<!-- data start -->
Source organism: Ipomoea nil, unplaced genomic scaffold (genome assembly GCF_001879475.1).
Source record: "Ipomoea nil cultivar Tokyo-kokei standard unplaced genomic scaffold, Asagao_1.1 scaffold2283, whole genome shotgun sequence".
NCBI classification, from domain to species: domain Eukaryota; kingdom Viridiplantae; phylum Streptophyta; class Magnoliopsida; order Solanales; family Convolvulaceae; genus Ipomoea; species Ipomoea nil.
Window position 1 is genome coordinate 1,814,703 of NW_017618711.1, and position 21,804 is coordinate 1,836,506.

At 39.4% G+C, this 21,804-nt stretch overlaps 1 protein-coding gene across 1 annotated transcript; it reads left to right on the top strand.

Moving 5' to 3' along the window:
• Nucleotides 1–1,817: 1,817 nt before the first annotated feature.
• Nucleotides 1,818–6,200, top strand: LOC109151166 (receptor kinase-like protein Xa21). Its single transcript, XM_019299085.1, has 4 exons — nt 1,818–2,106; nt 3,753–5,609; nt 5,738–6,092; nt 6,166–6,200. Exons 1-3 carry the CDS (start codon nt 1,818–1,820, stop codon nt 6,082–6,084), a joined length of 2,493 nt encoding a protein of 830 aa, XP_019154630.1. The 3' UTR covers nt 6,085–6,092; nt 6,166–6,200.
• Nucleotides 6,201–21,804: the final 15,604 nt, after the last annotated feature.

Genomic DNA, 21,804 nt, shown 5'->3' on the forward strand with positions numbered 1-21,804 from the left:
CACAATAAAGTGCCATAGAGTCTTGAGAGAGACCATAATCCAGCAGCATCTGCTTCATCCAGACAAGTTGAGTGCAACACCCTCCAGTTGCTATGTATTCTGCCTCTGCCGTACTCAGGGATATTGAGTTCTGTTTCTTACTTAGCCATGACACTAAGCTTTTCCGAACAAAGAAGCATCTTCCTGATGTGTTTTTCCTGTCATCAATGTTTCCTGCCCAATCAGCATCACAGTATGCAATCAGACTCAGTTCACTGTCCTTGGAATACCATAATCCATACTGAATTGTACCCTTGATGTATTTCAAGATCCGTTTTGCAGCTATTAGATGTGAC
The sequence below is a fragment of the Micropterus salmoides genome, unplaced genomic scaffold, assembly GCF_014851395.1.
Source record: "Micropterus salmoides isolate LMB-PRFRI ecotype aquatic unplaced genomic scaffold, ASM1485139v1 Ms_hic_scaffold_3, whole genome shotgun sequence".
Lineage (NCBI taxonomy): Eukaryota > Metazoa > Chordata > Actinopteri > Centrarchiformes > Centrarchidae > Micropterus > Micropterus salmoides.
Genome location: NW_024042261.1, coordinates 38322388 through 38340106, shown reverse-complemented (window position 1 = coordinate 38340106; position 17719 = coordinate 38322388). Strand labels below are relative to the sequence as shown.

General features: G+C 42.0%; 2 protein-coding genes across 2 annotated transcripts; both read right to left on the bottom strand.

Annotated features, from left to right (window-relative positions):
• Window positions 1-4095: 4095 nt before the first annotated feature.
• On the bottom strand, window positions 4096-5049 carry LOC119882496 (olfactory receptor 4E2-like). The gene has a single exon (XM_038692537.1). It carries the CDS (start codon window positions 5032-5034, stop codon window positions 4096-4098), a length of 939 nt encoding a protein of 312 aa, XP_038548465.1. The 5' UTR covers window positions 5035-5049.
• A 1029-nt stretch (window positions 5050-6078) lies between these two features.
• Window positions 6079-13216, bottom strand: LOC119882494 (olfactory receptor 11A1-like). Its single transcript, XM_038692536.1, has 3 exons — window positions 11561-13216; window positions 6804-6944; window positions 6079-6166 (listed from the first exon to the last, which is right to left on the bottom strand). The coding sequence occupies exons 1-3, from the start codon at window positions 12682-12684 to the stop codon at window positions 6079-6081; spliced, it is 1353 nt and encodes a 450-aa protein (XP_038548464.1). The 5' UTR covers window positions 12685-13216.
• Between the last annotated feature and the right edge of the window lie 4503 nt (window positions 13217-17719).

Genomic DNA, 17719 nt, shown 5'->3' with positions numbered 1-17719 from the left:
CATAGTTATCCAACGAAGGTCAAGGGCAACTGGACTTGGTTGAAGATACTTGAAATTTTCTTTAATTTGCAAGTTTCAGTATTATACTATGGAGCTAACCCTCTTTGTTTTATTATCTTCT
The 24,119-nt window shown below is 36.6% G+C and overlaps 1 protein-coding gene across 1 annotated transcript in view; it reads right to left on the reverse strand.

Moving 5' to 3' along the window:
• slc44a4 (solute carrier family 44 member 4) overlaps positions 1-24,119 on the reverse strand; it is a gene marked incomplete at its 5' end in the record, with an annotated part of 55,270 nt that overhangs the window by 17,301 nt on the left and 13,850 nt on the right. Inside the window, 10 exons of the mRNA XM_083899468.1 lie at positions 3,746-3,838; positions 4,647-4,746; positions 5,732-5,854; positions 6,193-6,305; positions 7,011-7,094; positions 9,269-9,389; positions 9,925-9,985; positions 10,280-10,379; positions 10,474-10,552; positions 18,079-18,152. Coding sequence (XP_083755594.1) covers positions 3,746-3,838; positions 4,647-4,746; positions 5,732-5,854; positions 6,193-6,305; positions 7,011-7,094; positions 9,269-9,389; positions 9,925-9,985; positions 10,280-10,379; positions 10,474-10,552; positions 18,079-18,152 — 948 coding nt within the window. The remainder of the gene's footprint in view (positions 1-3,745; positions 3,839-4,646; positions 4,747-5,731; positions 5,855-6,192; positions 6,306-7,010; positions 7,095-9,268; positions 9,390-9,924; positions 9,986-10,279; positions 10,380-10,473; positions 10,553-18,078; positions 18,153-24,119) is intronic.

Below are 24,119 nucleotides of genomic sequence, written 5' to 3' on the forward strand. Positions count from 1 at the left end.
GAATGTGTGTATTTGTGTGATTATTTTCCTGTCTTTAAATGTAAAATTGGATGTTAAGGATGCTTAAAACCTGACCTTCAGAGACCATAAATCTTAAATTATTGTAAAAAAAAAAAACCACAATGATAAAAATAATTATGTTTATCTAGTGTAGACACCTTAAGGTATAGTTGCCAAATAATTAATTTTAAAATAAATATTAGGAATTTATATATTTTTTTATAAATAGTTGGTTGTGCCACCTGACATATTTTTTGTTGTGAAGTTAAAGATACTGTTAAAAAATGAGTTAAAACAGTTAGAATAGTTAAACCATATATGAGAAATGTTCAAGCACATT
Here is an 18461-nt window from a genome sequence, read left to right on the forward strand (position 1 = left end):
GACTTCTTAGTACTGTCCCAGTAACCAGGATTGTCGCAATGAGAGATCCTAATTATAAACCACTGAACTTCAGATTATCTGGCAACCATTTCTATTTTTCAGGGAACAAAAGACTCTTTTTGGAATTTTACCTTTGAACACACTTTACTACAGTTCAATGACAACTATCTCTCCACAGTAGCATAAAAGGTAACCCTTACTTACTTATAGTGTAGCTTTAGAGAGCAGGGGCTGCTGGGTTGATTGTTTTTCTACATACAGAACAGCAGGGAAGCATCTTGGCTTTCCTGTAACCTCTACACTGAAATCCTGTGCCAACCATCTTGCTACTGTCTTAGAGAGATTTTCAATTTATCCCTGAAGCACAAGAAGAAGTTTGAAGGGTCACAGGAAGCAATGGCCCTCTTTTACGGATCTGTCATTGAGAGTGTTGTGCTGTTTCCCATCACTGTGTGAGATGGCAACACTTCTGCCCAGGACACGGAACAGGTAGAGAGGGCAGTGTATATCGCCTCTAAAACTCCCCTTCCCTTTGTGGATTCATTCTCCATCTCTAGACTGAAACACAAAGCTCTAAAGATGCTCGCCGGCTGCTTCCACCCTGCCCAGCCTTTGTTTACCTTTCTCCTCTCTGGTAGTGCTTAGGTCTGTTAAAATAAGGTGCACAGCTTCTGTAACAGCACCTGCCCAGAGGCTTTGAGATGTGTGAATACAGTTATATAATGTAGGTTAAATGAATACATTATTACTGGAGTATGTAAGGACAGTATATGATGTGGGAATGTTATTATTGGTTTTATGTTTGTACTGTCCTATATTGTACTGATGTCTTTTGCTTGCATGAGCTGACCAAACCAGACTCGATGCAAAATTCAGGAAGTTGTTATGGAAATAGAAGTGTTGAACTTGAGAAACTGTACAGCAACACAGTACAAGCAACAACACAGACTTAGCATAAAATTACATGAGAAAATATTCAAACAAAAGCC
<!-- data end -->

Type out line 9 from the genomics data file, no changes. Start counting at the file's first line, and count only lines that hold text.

• Nucleotides 6,201–21,804: the final 15,604 nt, after the last annotated feature.